In the immediate aftermath of this week’s historic approval and listing of 10 spot Bitcoin ETFs, excitement has spread to the Ethereum community that a spot ETH ETF could now be imminent.

But for those concerned about too much celebration in one week, worry not: Securities and Exchange Commission (SEC) Chair Gary Gensler is always there to rain on the parade. 

In an interview with CNBC this morning, Gensler gave very little encouragement when asked if a spot Ethereum ETF is poised to gain SEC approval any time soon. 

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“I look at what we did this week as cabin to one non-security commodity called Bitcoin,” Gensler said. “Like we’ve had gold spot exchange-traded products, and silver spot exchange-traded products approved in the past, this is cabin just to that one non-security commodity token.”

Gensler refused to say anything further about an Ethereum ETF specifically. But his word choice was telling: By emphasizing his view of Bitcoin as a commodity, the SEC chair was likely attempting to draw an implicit line between Bitcoin’s unchallenged status as a commodity, and the potential status of all other cryptocurrencies—including Ethereum—as securities. 

For years, Gensler has repeatedly maintained that Bitcoin is the only cryptocurrency he views as certainly being a commodity, meaning one therefore outside the SEC’s purview.

While the SEC has yet to make any official pronouncements about Ethereum’s security status, the agency has previously signaled in legal filings that it views all Ethereum transactions as falling under its jurisdiction.

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If the SEC were to view Ethereum as a security, that would likely make the regulator even more hostile to a spot Ethereum ETF than it was to a Bitcoin ETF, which it previously rejected for years on end before essentially being forced to do so by a federal appeals court.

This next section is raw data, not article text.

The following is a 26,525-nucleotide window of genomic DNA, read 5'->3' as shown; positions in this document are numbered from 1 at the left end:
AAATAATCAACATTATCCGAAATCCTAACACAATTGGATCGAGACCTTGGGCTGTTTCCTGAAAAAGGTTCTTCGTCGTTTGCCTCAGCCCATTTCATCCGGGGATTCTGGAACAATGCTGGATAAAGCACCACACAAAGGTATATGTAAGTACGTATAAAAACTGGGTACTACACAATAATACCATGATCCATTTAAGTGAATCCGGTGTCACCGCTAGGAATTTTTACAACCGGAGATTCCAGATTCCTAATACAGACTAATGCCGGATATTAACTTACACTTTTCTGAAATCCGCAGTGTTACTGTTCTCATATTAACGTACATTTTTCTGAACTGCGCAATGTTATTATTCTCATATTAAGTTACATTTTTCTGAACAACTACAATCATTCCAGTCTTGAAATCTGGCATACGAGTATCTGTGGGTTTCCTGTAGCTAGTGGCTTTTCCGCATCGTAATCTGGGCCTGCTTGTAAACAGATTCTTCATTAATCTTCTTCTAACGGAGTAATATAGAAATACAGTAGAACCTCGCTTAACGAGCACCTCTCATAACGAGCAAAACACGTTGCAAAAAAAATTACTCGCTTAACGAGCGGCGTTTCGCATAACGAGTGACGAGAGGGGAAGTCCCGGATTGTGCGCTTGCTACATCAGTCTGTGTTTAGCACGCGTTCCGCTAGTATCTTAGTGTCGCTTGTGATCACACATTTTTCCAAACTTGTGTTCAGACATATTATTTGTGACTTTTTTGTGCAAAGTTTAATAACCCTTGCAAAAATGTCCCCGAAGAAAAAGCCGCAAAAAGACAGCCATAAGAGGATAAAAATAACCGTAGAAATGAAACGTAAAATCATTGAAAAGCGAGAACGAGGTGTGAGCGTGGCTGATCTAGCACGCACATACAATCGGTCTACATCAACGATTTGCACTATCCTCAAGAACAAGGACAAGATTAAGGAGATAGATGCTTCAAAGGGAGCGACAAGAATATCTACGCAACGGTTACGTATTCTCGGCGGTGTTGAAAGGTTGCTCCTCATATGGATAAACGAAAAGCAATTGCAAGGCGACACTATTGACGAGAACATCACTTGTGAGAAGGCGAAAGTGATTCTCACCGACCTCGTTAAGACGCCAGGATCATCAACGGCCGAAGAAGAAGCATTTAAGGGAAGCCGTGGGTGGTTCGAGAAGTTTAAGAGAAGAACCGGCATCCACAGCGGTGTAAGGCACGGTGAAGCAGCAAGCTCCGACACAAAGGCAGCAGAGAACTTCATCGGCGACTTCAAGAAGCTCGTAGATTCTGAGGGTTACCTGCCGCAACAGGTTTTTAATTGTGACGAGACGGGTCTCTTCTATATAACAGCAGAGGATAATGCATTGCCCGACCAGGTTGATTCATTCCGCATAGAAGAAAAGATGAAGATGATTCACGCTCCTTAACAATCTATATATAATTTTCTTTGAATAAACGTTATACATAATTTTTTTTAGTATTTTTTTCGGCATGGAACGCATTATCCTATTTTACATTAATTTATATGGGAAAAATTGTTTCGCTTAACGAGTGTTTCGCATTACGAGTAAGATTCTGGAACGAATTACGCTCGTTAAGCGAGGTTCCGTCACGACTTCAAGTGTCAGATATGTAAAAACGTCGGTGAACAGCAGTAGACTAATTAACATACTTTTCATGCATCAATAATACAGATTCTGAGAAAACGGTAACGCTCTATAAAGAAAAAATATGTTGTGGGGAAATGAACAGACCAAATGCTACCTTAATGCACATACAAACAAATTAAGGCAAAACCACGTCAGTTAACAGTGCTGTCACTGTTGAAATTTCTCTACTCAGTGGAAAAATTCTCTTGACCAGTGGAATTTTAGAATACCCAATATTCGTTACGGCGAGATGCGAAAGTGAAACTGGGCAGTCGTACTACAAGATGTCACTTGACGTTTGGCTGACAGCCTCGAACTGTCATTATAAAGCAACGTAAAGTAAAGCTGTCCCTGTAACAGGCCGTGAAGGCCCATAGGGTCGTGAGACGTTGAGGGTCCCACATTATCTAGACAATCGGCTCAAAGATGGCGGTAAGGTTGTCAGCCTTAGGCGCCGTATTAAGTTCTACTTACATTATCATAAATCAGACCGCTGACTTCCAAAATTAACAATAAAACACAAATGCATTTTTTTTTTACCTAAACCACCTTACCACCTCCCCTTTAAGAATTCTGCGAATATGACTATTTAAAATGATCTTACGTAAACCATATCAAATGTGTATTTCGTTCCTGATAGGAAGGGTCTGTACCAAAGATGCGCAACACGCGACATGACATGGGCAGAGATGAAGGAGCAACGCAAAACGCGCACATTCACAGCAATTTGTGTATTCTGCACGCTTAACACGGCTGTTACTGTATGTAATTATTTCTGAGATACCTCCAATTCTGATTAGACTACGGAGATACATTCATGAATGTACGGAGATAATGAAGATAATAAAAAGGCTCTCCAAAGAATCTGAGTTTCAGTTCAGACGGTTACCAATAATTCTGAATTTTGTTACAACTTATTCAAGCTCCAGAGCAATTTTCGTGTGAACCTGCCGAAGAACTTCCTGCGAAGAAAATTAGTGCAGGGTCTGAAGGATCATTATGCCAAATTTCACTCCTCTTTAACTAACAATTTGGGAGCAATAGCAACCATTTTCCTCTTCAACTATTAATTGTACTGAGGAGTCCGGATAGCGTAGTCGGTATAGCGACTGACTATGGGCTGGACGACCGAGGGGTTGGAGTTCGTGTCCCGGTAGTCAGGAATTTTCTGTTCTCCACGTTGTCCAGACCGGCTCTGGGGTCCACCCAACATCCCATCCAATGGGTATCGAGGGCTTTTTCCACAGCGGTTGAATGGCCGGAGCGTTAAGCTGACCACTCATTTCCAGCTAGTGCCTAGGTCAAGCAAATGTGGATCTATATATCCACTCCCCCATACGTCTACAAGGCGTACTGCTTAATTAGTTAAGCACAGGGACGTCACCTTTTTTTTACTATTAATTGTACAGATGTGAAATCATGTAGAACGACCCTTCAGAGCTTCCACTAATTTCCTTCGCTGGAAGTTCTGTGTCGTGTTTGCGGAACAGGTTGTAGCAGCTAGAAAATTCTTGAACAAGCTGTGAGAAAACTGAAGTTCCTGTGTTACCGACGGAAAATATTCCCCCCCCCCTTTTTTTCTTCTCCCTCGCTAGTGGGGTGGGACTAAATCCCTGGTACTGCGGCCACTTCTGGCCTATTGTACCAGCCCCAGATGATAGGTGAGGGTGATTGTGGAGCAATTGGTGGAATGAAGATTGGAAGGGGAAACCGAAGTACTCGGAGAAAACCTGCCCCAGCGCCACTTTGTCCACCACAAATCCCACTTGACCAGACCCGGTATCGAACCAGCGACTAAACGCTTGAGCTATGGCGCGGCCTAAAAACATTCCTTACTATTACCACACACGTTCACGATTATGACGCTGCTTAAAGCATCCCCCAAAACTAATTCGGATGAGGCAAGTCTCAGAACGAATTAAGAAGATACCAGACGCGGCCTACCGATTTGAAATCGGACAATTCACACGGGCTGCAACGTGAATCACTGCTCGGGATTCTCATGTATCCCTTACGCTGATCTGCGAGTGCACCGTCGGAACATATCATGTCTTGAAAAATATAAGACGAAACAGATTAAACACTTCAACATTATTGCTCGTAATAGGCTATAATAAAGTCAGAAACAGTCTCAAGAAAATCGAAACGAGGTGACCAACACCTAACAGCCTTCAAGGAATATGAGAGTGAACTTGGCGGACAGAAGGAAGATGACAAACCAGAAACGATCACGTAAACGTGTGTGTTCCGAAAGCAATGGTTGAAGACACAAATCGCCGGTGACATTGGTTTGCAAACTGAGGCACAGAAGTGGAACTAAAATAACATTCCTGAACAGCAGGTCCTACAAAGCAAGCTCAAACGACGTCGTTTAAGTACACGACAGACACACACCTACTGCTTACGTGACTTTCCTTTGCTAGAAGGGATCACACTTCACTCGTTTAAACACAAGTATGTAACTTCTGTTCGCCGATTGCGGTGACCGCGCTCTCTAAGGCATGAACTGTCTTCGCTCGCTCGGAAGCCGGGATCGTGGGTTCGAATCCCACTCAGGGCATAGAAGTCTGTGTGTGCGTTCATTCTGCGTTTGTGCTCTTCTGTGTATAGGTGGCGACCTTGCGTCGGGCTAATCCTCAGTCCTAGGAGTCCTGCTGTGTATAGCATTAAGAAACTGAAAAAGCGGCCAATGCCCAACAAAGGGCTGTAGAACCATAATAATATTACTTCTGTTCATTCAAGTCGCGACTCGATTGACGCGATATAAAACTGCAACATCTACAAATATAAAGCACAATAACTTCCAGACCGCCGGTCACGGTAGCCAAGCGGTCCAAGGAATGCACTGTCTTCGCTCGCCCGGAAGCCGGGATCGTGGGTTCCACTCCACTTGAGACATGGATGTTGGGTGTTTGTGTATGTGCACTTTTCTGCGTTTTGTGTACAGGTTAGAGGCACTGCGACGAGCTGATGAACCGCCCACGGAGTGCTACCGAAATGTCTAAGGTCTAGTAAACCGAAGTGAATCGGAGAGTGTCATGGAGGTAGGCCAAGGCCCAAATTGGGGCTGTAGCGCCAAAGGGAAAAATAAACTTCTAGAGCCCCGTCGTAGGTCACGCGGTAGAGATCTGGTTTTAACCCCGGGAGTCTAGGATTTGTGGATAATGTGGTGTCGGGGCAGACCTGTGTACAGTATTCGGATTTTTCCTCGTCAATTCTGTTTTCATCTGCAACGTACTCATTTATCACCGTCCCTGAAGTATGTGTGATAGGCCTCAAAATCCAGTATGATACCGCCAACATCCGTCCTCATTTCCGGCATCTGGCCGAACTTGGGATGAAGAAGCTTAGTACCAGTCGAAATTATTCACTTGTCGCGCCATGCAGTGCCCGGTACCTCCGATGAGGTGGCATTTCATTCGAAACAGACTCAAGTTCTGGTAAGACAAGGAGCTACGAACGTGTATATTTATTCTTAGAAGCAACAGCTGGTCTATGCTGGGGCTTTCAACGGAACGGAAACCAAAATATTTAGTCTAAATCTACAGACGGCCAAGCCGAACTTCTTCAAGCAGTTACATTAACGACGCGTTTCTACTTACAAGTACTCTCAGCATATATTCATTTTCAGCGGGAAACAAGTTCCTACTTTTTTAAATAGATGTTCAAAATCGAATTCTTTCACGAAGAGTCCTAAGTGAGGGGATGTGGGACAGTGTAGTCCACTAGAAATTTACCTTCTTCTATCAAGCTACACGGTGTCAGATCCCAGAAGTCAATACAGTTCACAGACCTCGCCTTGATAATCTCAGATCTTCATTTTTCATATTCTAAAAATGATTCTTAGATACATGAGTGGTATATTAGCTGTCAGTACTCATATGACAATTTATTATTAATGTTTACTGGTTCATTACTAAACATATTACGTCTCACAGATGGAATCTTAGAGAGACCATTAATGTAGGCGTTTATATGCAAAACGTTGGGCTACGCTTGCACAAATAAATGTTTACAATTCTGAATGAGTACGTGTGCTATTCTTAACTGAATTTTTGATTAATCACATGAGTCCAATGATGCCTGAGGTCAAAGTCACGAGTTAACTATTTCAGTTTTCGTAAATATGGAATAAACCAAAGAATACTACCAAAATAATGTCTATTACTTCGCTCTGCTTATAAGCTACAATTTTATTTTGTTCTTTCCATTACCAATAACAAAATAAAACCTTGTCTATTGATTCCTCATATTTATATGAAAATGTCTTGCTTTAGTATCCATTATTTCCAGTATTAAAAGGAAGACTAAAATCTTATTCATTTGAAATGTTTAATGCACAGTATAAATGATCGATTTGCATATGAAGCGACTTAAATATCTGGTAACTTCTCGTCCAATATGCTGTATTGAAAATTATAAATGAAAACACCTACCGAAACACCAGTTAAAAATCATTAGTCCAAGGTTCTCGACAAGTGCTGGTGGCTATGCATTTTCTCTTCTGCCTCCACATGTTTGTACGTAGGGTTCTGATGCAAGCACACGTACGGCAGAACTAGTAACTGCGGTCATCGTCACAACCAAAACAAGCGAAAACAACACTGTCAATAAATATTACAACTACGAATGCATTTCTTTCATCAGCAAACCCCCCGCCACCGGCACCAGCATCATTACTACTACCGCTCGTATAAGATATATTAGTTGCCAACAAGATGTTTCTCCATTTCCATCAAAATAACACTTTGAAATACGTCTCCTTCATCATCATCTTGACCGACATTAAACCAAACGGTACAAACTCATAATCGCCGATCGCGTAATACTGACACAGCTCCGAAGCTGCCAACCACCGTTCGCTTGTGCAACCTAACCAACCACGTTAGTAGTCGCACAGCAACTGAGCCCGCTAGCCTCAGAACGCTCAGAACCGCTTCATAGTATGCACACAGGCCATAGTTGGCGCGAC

That same court decision, though, might also force the SEC to approve a spot Ethereum ETF. As Gensler himself noted this week in his statement regarding the Bitcoin ETF approval, the “circumstances” surrounding crypto ETFs “have changed” due to legal judgments.

The SEC was ordered to review Grayscale’s Bitcoin ETF application in October because, the judges found, it could not arbitrarily deny a spot Bitcoin ETF after approving a Bitcoin futures ETF application. The SEC already approved an Ethereum futures ETF that same month, potentially setting up a parallel legal scenario.

Futures ETFs track the price of derivatives contracts, which themselves grant the buyer the ability to buy or sell Bitcoin at a later date. No Bitcoin is actually bought and sold when futures ETFs are bought and sold. Spot ETFs are different; their issuers actually buy and store Bitcoin on behalf of clients.

Ethereum is up big this week on excitement spurred by the spot Bitcoin ETF approvals, with hopes that a spot Ethereum ETF could be up next. The token approached $2.700 this morning for the first time since April 2022 after BlackRock CEO Larry Fink told CNBC that he’s all in on an Ethereum ETF, and considers this week’s events “just the beginning.”

Edited by Andrew Hayward

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